Spring Cleaning Your Concealed-Carry Handgun

If you’ve never tackled this task on your own, follow along with these basic steps.

by posted on March 14, 2022
Yackley Spring Cleaning Lede

Springtime is a good time to take a few minutes to clean your concealed-carry handgun. If you’ve never tackled this task on your own, follow along with these basic steps.

Step 1
Unload and check that your gun is clear.
Whenever you handle a firearm, make sure it is empty, and follow the rules of firearm safety. Start by keeping your gun pointed in a safe direction, finger off the trigger and outside of the trigger guard. Then, for a semi-automatic, drop the magazine or, for a revolver, open the cylinder. Confirm the chamber is empty and lock back the slide.

Nope rope in bore of Glock: A pull-through bore cleaner saves time and combines a brush and patch.

Step 2
Semi-Auto: Remove the slide 
To clean your semi-auto pistol, remove the slide so that you can clean both the barrel and the slide. It’s always a good idea to follow the directions on your pistol manufacturer’s website, or find a video with step-by-step directions on disassembling your exact model of firearm. You can usually search video channels for “how to” videos related to your pistol. For example, Smith and Wesson has a simple video on its YouTube channel for the M&P EZ.

Step 3
Semi-automatic: Clean the main parts of the slide and frame, as well as the barrel.
Clean the barrel, slide and frame. This is easily accomplished by wiping off the oil, grease and carbon. Use a pipe cleaner or swabs to get into the tight spaces. For the barrel, using a pull-through style bore brush is the simplest method. A few passes with one of these types of cleaners will do the job.

I always pay attention to the feed ramp on my barrel to make sure any carbon has been cleaned off it and the hood of the barrel.

The part of your barrel that directs the rounds up and into the chamber is called the feed ramp. Keep it free from carbon that can cause rounds to “stick” or slow down in their movement from the magazine into the chamber.

Step 4
Clean the small parts.
Inspect and clean the extractor. Look at the ejector and firing pin hole. You don’t have to remove the firing pin or extractor for a simple cleaning.

For most semi-automatic pistols, it will take somewhere upward of 1,500 to 3,000 rounds to warrant pulling the firing pin and extractor out to clean them, as well as the channels into which they fit.

When your handgun has had most of the oil and carbon wiped off, it’s a good time to look closely at the small parts.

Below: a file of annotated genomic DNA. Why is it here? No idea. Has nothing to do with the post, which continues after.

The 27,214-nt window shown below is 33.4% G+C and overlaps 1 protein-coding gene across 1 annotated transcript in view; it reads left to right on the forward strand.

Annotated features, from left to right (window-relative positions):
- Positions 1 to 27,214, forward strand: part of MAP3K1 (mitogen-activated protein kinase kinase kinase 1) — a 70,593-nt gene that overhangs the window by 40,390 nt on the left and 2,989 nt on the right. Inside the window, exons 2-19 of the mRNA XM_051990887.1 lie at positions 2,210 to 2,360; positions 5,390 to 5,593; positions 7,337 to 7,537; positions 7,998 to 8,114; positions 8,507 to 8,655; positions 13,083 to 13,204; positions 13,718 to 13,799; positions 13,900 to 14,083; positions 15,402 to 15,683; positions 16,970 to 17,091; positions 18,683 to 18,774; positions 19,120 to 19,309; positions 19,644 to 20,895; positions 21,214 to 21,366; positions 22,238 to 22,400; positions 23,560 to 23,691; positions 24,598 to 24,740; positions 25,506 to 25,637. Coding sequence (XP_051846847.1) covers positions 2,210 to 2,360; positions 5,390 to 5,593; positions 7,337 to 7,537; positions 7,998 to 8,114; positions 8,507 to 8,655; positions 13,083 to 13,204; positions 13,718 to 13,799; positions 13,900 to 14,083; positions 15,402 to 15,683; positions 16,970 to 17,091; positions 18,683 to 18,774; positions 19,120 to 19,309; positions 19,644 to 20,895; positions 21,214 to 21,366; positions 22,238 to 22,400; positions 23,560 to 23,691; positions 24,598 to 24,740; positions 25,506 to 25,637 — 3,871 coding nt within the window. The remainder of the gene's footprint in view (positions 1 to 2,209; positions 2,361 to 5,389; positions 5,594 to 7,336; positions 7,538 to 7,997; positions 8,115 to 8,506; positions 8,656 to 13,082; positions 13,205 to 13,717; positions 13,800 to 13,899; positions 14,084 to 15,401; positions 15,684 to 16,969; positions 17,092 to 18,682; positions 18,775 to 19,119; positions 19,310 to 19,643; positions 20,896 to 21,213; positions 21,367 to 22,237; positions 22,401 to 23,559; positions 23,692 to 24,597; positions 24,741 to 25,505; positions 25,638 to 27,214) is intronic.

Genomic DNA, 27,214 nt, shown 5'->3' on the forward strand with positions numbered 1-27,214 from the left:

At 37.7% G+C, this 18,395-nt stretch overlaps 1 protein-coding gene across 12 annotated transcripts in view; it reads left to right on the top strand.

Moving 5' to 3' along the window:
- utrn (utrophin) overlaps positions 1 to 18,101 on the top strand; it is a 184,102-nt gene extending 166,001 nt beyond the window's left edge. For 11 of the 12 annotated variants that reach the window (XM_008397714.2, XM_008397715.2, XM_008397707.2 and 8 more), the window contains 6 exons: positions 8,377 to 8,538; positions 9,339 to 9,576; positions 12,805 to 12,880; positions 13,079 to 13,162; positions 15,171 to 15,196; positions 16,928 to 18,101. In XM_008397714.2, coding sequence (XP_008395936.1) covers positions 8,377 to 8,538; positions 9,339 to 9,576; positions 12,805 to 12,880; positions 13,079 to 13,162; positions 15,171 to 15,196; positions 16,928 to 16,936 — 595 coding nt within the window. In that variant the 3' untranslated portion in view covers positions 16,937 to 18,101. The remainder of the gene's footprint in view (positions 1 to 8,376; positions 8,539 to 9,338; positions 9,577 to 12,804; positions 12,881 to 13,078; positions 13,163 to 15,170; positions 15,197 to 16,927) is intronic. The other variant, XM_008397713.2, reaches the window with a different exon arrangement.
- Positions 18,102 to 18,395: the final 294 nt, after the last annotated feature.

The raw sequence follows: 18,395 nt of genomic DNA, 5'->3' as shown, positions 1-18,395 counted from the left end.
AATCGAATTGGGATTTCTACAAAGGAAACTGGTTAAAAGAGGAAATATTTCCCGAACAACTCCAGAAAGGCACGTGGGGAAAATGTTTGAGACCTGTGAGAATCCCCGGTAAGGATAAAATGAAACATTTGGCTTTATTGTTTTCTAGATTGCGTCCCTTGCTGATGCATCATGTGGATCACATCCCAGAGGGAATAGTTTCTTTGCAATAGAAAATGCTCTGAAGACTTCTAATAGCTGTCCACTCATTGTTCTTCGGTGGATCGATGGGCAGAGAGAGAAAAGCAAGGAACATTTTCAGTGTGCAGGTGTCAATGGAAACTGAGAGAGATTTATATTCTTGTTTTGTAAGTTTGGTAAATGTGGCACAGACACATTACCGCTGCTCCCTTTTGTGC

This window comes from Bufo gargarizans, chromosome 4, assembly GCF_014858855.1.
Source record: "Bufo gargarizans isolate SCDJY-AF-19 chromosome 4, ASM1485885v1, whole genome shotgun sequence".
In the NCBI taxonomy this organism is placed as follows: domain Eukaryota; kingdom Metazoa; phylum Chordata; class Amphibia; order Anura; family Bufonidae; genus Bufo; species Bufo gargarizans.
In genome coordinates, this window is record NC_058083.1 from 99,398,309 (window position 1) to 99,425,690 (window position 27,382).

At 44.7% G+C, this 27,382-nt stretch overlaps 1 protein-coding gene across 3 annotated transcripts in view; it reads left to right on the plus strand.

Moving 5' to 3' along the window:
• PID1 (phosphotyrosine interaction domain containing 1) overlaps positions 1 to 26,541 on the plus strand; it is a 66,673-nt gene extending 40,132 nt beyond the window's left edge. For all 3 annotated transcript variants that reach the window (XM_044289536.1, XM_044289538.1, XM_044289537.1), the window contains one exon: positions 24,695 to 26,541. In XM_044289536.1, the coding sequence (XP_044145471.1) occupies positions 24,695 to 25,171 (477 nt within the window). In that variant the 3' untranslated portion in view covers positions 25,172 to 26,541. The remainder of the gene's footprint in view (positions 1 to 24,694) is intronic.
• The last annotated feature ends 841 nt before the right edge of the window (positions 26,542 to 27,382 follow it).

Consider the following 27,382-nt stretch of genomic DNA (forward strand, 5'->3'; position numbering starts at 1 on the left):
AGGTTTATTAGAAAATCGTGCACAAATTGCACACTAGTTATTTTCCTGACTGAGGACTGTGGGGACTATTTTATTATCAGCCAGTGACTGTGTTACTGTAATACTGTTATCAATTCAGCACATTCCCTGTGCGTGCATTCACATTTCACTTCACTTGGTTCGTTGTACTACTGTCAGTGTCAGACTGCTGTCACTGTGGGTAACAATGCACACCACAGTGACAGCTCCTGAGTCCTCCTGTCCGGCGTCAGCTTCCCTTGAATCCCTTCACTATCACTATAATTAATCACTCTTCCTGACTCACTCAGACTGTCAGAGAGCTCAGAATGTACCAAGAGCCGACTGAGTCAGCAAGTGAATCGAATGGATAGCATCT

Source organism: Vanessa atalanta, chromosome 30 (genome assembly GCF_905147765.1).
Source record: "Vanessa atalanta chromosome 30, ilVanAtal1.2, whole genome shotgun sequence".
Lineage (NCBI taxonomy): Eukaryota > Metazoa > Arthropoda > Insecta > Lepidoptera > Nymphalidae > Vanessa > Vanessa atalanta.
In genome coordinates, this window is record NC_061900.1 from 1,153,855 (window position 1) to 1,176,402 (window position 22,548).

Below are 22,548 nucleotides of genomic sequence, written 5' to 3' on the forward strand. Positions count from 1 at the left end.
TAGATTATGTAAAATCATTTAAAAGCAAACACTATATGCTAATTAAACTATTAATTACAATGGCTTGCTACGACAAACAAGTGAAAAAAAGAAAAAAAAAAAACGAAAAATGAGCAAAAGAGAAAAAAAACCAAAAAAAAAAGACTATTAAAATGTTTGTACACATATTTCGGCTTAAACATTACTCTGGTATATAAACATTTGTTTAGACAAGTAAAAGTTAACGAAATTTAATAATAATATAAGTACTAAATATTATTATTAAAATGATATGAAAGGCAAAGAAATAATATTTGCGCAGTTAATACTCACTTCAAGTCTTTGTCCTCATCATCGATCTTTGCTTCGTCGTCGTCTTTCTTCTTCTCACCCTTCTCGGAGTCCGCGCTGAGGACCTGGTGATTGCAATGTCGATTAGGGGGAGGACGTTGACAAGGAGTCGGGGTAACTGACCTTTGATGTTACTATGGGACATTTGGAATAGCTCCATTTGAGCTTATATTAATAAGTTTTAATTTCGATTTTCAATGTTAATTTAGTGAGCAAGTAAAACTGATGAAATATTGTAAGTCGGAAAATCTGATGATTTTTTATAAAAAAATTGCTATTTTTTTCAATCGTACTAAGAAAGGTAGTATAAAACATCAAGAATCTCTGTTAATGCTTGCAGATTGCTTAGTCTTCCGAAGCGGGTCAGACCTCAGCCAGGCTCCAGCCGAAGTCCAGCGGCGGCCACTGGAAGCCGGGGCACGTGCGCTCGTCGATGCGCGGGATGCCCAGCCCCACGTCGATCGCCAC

It can be helpful to seek out a few videos or articles covering your exact model of firearm and common issues or tips on cleaning them. Not only will you learn terminology and parts of your firearm, but you usually will learn what to look for in the gun you own.

Look closely for carbon under the hook of your extractor (often you can clean this with a pipe cleaner or dental pick).

Inspect the sights, grip screws, mag well, and any other parts of the gun that have screws or set screws holding them in place.

Step 5
Oil and reassemble.
Add only enough oil to lightly coat the contact surfaces of the gun. Again, consult your manufacturer’s directions for your particular handgun. Remember that oil attracts dirt and carbon. You want your firearm to have enough oil that it can function properly, but not so much that it attracts carbon from firing, dust from the range or lint in your clothing.

Guns do not need to be dripping with oil. A light sheen of a quality oil is enough to do the job. Understanding how your particular ammo, gun, and the use/conditions you use it in will help you learn when to apply more (or less).

Once you’ve reassembled the gun, wipe excess oil off the slide where you need to grip it to operate the slide, as well as the grip.

At this point I pay attention to cleaning my fiber optic, often using a cotton swab with glass cleaner. Avoid solvents on fiber-optic sights, because solvents can etch them, which can impact how they transmit light.

Be careful to keep solvents off of fiber optic sights. Use window cleaner or something less caustic.

Also, clean your rear sight. Check to see that it’s secure and if it’s adjustable. This is a good time to look at the screws and pins and make sure nothing has worked its way loose. If you have an optic on your pistol, check its mounting screws and battery life.

Step 6
Function Fire
If this is the first time that you have ever taken apart and cleaned your gun, take it out and shoot it. Not just to have a chance to function fire, but to enjoy your firearms. Even the ones that are tools for safety deserve some time on the range!

Don’t forget to go over your magazines too. At least a few times a year, devote a little time to cleaning and inspection of your magazines.

A note on revolvers: If you have a revolver, the steps are basically the same; you just do not have a slide to remove. You can clean your barrel the same way. Clean the chambers/cylinder with a cleaning swab. Inspect the small parts. Re-oil. Wipe the gun down and function fire. Since you have fewer steps with a revolver, you will save some time. This just means more time for practicing other skills.

Your extractor plays a major role in your firearms function and should always get attention when you clean a gun.




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